Last Updated on May 5, 2015, by eNotes Editorial. Word Count: 645
Most of the characters in October Light are made to stand for clear-cut, uncompromising political or philosophical positions—positions which they feel driven to expound even when their lives are in danger. Between them, for example, the two main characters exhibit all the conflicting aspects of New England Puritan virtue: Sally, the relentless optimist with a strong drive for progress; James, the relentlessly plodding worker with a seeming incapacity to express any deep emotion other than anger or suspicion of “liberals.” Gardner’s characterizations thus bring to life the “polarization” that was much discussed in the late 1960’s and early 1970’s, though his narrative suggests that this polarization has deep historical roots. The fact that the two antagonists also are brother and sister underscores this tragedy of irreconcilables.
Some characters are aware of contradictions within themselves but are not able to reconcile them. One such figure is Lewis Hicks, Ginny’s husband, who emerges as an improbable hero:Right and wrong were as elusive as odors in an old abandoned barn. Lewis knew no certainties. . . . He had no patience with people’s complexities . . . not because people were foolish, in Lewis Hicks’ opinion, or because they got through life on gross and bigoted oversimplifications, though they did, he knew, but because . . . he could too easily see all sides and, more often than not, no hint of a solution.
It is ironic that Lewis can see all sides of a question and still feel intolerant of other people’s complexities.
Paradoxically, it is the minor characters—memorable far beyond their importance in the story—who are most fully rounded through their own conscious effort. The librarian Ruth Thomas literally embodies contradiction: Weighing three hundred pounds, she is the soul of gracefulness. Her voice is at once clear ringing and seductive, “like an unsubmergeably strong piano with the soft pedal pressed to the carpet.” Gardner suggests that the comic sense is a key to controlling oneself and reconciling inner contradictions: The impish Ruth has “learned to limit herself for hours at a time to nothing more outlandish than a clever, perhaps slightly overstated mimicry of primness.”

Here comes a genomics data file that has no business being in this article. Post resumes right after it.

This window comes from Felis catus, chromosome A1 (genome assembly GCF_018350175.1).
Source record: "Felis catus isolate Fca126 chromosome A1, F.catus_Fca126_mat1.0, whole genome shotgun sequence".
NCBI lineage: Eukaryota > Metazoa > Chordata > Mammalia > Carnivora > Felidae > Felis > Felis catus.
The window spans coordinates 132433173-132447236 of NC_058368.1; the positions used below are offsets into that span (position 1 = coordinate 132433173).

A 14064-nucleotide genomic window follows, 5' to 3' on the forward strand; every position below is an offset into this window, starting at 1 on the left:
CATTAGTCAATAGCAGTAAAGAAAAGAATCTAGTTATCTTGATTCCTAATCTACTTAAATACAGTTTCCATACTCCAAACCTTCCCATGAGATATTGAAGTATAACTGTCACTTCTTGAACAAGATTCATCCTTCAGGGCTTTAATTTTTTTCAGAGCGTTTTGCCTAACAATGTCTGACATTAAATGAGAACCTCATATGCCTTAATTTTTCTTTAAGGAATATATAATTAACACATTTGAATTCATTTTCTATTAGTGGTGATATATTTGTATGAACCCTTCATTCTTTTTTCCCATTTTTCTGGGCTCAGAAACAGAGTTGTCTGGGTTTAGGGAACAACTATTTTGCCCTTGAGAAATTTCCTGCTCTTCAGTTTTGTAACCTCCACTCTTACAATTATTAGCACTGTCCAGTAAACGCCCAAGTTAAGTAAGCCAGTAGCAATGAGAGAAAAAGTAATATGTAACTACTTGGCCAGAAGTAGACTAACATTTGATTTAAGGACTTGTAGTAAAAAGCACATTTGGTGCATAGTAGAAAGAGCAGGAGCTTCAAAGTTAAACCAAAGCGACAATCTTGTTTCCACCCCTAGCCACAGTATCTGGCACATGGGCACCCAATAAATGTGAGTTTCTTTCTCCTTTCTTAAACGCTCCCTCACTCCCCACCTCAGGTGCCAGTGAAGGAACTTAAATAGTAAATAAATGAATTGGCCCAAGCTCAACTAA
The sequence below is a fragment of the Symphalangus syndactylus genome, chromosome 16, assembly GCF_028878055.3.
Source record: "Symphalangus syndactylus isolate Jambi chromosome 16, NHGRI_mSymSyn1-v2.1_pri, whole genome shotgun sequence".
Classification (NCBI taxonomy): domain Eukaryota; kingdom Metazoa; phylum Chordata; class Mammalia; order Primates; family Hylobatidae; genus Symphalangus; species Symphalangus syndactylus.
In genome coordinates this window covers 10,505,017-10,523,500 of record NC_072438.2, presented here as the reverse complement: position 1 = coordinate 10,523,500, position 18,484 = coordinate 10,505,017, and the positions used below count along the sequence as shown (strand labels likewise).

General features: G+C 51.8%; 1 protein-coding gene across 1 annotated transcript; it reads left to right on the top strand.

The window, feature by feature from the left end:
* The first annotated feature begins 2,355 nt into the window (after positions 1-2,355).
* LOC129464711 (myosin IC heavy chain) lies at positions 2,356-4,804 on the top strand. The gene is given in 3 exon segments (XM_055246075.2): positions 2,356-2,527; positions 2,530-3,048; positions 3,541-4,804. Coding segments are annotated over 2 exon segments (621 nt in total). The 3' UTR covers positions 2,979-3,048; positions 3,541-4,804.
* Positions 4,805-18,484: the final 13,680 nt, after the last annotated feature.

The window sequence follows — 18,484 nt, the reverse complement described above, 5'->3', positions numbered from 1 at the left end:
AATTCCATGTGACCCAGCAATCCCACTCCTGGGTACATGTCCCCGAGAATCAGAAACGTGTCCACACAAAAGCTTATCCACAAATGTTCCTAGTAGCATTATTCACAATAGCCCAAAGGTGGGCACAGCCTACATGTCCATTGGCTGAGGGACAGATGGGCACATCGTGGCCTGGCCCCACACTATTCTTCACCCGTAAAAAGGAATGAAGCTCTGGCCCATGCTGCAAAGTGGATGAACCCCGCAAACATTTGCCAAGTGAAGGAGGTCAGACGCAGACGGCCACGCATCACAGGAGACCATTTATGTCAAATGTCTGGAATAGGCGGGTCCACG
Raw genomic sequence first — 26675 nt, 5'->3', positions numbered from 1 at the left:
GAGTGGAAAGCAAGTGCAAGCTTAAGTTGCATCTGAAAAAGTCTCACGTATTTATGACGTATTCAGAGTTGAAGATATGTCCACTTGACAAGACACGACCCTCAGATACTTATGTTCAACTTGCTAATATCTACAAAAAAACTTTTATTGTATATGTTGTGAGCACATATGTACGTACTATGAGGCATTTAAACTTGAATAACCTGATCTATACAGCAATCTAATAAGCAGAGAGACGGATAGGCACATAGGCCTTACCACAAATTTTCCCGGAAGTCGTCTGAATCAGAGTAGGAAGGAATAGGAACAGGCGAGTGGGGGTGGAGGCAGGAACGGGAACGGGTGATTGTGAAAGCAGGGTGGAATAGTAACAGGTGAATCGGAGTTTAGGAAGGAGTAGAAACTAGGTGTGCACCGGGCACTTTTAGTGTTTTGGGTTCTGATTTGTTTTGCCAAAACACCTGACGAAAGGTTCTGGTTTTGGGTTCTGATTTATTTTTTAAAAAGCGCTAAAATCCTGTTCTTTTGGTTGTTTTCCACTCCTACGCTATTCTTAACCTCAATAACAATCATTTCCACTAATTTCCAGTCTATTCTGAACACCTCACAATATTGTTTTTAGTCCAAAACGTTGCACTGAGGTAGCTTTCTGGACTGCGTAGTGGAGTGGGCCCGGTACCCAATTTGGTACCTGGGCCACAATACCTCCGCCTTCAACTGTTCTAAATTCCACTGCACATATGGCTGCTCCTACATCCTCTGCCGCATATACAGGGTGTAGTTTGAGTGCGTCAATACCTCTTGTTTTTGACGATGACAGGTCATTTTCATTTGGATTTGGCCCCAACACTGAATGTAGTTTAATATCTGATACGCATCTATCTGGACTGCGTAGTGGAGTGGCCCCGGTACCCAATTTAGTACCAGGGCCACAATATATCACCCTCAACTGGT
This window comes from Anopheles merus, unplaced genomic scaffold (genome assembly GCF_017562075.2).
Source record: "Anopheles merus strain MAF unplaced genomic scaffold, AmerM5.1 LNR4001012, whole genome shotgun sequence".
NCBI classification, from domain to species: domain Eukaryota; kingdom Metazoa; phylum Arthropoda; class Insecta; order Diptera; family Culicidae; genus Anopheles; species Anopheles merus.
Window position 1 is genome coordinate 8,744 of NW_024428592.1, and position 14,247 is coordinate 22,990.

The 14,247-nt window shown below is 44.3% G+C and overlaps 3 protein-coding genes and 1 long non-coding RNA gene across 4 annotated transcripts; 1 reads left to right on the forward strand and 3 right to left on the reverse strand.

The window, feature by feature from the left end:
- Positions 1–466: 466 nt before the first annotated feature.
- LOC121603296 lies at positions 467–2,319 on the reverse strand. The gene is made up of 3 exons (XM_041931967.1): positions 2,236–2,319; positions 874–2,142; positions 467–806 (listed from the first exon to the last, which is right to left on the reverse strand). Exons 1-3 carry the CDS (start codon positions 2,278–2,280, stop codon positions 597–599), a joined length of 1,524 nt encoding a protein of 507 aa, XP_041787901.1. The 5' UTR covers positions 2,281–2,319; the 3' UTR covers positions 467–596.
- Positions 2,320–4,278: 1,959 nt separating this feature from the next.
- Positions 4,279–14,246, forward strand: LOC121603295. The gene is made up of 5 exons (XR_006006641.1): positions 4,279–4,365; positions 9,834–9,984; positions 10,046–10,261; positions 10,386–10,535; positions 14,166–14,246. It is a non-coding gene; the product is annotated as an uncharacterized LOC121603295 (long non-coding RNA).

Even when Gardner’s major characters insist on acting like “flat” characters, he has a genius for showing them as fully rounded people with deep integrity and with rich inner lives. This is accomplished partly through interior monologue, partly through the portrayal of one character’s awakening sympathy for another. Sally is able to imagine Richard (James’s son who committed suicide) “inside his life.” Seeing her father, Ginny can sense “from inside him what it was like to be old, uncomfortable, cheated, ground down by life and sick to death of it. . . . Dad, I’m sorry,’ she said.”
Although this novel amply portrays the tragedy of polarization, there are repeated strong suggestions that it is the sum of individual extremes that leads to balance in the world. After all, if Sally and James together embody the contradictions of the New England character, then both are required to present the gamut of its virtues. If one looks closely at the individual character, one observes flaws and imperfections. Stepping back, however, one observes a harmonious “symphony” of characters.
Perhaps it is this implied notion of balance in the whole, rather than in its parts, that accounts for the seemingly flawed characterization of Sally. As a party to the central conflict of the story, she is the most fully realized of the female characters, and yet, unlike any other character, she fails to outgrow her limitations. She learns little from the desperate conflict with her brother; indeed, despite her “humanitarian” pretensions, she never develops true compassion for him. She simply comes out of the room thinking she has won a moral victory. Yet, smug as she remains, she has proved an effective catalyst for James’s growth, which gives the novel a satisfying denouement.
Last Updated on May 5, 2015, by eNotes Editorial. Word Count: 761